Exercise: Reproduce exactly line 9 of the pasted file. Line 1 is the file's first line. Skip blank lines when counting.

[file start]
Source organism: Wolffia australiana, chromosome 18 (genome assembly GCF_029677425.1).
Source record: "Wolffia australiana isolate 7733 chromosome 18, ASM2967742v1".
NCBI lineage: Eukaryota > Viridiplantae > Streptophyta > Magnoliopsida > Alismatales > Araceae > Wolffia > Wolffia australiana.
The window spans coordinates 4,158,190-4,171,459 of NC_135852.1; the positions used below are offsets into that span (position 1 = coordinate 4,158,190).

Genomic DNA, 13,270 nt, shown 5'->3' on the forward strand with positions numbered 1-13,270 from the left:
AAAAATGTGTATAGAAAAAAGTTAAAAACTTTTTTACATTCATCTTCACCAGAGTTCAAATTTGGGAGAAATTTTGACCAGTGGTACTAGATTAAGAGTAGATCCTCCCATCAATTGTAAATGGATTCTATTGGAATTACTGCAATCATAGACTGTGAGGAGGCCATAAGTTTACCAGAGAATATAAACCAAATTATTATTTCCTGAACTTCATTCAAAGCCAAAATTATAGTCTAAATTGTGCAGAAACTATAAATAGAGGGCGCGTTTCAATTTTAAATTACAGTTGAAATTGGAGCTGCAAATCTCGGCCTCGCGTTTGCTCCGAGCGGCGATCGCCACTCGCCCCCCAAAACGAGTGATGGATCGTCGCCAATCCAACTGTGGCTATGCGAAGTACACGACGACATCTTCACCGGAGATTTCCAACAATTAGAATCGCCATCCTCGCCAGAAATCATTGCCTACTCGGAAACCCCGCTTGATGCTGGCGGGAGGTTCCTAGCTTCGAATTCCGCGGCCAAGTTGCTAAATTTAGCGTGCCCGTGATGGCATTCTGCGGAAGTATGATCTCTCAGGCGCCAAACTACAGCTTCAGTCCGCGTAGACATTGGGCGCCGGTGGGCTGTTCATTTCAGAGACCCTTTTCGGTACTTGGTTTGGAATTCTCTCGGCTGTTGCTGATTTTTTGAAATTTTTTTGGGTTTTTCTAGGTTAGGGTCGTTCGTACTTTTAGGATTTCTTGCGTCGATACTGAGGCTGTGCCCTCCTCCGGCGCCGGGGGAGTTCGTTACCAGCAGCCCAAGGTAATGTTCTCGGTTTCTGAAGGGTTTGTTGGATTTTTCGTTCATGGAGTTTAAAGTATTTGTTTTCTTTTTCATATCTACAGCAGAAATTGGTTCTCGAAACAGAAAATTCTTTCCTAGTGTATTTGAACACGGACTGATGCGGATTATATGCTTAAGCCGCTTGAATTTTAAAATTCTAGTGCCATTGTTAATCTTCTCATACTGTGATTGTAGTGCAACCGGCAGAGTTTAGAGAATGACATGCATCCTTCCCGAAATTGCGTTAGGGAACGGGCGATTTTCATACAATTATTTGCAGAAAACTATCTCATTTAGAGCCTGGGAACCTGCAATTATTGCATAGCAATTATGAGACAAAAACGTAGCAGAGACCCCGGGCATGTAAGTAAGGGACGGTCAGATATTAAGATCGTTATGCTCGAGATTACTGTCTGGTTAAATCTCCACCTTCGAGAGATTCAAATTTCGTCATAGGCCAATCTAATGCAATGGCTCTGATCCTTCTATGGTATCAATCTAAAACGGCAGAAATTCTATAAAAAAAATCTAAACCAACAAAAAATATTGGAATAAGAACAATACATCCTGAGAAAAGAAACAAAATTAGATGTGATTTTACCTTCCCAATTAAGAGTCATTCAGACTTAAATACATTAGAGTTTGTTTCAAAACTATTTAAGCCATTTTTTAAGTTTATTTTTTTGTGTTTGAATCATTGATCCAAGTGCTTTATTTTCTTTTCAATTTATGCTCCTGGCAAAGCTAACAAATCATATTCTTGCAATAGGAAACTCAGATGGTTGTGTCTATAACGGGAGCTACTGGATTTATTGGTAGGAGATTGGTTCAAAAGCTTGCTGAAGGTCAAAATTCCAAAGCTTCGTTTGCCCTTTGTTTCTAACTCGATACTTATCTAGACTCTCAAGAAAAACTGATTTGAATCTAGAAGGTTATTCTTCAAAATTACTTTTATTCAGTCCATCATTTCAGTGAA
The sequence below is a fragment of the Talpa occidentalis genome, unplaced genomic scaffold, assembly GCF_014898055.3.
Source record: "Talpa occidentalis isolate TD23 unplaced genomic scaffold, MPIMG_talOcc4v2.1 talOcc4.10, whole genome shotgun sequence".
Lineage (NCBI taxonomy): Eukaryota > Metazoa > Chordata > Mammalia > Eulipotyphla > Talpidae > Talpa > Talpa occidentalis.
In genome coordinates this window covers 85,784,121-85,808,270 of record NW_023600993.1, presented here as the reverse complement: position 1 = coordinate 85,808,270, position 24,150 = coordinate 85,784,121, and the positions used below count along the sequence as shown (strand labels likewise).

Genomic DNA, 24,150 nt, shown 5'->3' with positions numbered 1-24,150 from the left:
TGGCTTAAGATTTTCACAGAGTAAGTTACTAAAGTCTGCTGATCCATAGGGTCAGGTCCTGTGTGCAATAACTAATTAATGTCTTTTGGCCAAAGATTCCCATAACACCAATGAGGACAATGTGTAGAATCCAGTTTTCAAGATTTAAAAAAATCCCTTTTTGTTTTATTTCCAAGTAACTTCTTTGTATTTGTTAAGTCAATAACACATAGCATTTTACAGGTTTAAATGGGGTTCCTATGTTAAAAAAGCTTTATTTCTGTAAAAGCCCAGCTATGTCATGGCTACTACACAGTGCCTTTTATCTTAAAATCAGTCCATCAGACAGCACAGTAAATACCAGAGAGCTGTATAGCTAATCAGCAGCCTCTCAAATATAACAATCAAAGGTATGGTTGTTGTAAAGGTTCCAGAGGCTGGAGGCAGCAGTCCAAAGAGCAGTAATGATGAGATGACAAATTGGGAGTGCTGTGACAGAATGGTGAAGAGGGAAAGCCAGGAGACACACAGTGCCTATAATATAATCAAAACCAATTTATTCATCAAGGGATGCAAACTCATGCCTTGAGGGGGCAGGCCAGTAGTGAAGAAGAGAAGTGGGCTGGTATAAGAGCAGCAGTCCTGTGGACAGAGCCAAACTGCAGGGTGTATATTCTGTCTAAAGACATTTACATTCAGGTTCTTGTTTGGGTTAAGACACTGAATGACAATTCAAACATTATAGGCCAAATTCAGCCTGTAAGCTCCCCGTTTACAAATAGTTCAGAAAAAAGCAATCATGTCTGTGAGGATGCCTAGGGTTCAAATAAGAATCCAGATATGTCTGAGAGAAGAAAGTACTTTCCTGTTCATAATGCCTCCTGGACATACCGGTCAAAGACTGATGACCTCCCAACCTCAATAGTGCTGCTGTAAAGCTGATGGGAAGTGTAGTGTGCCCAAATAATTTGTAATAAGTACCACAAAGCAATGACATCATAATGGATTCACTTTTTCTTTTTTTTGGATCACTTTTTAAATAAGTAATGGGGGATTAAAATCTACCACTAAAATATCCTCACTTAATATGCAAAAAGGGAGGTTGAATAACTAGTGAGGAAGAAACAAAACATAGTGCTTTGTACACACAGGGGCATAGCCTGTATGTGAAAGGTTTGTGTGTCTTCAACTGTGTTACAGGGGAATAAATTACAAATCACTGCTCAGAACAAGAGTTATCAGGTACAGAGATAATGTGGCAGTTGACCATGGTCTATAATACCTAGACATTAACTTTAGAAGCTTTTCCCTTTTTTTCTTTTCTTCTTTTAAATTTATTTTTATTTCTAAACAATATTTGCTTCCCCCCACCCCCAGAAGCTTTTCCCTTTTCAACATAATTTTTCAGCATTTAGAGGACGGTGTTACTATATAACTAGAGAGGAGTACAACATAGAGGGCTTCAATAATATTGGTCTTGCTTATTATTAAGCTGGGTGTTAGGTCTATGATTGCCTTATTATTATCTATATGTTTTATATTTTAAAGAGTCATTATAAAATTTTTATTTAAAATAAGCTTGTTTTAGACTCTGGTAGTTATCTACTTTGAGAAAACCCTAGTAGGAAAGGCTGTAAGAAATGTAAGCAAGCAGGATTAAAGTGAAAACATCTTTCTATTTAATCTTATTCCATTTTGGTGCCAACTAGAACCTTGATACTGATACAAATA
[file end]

Lineage (NCBI taxonomy): Eukaryota > Metazoa > Chordata > Mammalia > Eulipotyphla > Talpidae > Talpa > Talpa occidentalis.